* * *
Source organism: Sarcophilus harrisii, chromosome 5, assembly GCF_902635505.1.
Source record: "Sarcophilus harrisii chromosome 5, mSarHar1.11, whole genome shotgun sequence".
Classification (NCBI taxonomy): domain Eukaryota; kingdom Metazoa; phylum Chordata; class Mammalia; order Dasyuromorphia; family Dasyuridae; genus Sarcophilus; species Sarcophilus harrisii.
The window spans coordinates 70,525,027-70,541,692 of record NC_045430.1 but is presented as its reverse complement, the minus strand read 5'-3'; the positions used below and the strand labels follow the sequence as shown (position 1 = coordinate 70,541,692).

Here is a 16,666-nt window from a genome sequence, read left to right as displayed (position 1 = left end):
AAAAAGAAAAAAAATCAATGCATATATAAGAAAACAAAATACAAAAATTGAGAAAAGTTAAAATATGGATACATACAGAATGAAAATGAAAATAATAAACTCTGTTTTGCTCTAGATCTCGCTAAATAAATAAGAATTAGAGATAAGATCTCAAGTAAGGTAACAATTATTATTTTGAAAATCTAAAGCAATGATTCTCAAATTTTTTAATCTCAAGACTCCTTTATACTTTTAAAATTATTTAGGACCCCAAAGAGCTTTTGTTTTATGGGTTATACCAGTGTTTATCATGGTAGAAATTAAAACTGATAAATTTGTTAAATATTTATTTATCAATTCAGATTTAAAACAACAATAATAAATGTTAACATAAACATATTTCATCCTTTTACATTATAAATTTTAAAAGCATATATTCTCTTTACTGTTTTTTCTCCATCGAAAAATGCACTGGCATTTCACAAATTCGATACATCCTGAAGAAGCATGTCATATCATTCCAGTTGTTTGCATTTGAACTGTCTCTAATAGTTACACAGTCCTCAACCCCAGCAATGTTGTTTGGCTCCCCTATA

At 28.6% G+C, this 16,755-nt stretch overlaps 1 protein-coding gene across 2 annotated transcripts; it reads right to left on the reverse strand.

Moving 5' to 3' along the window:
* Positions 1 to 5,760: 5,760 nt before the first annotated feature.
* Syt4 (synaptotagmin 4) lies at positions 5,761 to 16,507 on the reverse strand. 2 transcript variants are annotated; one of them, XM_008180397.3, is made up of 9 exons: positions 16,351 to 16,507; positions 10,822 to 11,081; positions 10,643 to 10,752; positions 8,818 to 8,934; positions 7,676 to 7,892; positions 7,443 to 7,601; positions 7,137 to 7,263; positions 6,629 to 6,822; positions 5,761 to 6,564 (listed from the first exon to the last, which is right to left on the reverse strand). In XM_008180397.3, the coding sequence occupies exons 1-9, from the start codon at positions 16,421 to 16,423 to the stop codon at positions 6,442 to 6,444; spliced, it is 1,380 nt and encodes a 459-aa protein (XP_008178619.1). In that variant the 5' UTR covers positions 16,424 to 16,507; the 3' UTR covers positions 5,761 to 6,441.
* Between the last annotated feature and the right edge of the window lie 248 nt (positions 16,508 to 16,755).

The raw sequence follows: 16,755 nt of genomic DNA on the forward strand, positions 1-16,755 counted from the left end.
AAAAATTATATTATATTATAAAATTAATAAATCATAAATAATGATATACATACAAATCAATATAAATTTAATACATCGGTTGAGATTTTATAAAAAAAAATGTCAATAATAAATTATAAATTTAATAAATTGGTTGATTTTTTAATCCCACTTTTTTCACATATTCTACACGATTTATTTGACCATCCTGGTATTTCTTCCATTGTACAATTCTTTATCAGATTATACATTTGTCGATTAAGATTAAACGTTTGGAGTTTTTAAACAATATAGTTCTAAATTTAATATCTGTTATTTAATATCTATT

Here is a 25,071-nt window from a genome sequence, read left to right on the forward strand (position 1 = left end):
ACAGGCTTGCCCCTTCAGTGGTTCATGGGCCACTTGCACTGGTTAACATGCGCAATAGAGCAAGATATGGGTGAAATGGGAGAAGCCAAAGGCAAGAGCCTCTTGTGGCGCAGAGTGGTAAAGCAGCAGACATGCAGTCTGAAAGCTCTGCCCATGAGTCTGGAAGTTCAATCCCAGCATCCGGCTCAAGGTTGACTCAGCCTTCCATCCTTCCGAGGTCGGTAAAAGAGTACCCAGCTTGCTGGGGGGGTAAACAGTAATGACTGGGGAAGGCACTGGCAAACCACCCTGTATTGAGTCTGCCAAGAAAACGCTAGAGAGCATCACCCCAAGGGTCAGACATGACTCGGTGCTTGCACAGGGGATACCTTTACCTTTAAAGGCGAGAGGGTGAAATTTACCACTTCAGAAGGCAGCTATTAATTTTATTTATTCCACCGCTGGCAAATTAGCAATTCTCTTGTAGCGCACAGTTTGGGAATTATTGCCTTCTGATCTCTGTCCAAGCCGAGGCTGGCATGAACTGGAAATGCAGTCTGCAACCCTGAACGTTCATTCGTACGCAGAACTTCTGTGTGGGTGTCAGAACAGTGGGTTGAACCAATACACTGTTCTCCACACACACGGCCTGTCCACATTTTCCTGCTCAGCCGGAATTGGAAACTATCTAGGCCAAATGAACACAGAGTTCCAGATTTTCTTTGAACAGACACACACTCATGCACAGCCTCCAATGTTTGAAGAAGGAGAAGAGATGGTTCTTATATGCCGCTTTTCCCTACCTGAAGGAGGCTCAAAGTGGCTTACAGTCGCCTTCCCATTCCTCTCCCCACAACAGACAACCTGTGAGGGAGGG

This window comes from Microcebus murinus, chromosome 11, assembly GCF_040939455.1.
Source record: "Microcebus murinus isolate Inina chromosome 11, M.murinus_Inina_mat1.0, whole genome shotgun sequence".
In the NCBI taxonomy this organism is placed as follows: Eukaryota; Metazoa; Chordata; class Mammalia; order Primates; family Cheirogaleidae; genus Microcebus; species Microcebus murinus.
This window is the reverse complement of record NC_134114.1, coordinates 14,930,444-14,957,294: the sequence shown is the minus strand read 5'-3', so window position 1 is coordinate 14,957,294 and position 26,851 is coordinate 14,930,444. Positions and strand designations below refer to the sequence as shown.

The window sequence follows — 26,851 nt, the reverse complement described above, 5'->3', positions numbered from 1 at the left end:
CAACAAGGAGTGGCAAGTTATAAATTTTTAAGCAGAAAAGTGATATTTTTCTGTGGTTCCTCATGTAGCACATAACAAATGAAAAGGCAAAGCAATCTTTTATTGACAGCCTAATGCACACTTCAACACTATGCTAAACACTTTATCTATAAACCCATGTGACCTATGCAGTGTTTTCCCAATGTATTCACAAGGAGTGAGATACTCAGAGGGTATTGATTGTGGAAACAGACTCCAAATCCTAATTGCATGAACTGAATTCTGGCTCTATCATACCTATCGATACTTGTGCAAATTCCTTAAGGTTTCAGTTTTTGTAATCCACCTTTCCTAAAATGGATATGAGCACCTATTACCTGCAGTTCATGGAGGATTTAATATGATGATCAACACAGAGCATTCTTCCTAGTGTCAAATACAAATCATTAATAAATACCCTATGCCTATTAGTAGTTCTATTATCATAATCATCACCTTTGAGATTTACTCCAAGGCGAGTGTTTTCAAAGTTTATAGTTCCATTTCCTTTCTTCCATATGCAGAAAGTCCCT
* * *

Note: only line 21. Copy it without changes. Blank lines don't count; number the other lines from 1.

CAACAAGGAGTGGCAAGTTATAAATTTTTAAGCAGAAAAGTGATATTTTTCTGTGGTTCCTCATGTAGCACATAACAAATGAAAAGGCAAAGCAATCTTTTATTGACAGCCTAATGCACACTTCAACACTATGCTAAACACTTTATCTATAAACCCATGTGACCTATGCAGTGTTTTCCCAATGTATTCACAAGGAGTGAGATACTCAGAGGGTATTGATTGTGGAAACAGACTCCAAATCCTAATTGCATGAACTGAATTCTGGCTCTATCATACCTATCGATACTTGTGCAAATTCCTTAAGGTTTCAGTTTTTGTAATCCACCTTTCCTAAAATGGATATGAGCACCTATTACCTGCAGTTCATGGAGGATTTAATATGATGATCAACACAGAGCATTCTTCCTAGTGTCAAATACAAATCATTAATAAATACCCTATGCCTATTAGTAGTTCTATTATCATAATCATCACCTTTGAGATTTACTCCAAGGCGAGTGTTTTCAAAGTTTATAGTTCCATTTCCTTTCTTCCATATGCAGAAAGTCCCT